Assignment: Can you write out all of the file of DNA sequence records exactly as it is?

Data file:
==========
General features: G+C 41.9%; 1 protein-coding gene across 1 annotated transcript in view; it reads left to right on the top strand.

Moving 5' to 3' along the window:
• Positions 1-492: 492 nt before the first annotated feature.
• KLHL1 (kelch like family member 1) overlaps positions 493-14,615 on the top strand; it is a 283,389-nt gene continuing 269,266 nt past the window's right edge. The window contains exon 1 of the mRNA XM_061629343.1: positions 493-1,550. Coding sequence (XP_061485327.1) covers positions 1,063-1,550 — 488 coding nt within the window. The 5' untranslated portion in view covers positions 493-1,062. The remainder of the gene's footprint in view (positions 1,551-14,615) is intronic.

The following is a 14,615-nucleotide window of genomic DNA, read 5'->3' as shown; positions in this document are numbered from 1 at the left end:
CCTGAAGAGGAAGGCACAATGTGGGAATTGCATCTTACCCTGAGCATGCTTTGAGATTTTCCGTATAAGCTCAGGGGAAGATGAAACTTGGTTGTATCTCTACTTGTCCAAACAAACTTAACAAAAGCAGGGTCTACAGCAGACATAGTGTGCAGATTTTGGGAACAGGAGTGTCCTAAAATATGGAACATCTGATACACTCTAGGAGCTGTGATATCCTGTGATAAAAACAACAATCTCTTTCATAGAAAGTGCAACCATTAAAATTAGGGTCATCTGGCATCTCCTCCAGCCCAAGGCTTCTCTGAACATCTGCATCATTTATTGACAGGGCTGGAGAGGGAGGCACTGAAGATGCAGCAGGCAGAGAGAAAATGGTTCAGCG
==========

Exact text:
General features: G+C 41.9%; 1 protein-coding gene across 1 annotated transcript in view; it reads left to right on the top strand.

Moving 5' to 3' along the window:
• Positions 1-492: 492 nt before the first annotated feature.
• KLHL1 (kelch like family member 1) overlaps positions 493-14,615 on the top strand; it is a 283,389-nt gene continuing 269,266 nt past the window's right edge. The window contains exon 1 of the mRNA XM_061629343.1: positions 493-1,550. Coding sequence (XP_061485327.1) covers positions 1,063-1,550 — 488 coding nt within the window. The 5' untranslated portion in view covers positions 493-1,062. The remainder of the gene's footprint in view (positions 1,551-14,615) is intronic.

The following is a 14,615-nucleotide window of genomic DNA, read 5'->3' as shown; positions in this document are numbered from 1 at the left end:
CCTGAAGAGGAAGGCACAATGTGGGAATTGCATCTTACCCTGAGCATGCTTTGAGATTTTCCGTATAAGCTCAGGGGAAGATGAAACTTGGTTGTATCTCTACTTGTCCAAACAAACTTAACAAAAGCAGGGTCTACAGCAGACATAGTGTGCAGATTTTGGGAACAGGAGTGTCCTAAAATATGGAACATCTGATACACTCTAGGAGCTGTGATATCCTGTGATAAAAACAACAATCTCTTTCATAGAAAGTGCAACCATTAAAATTAGGGTCATCTGGCATCTCCTCCAGCCCAAGGCTTCTCTGAACATCTGCATCATTTATTGACAGGGCTGGAGAGGGAGGCACTGAAGATGCAGCAGGCAGAGAGAAAATGGTTCAGCG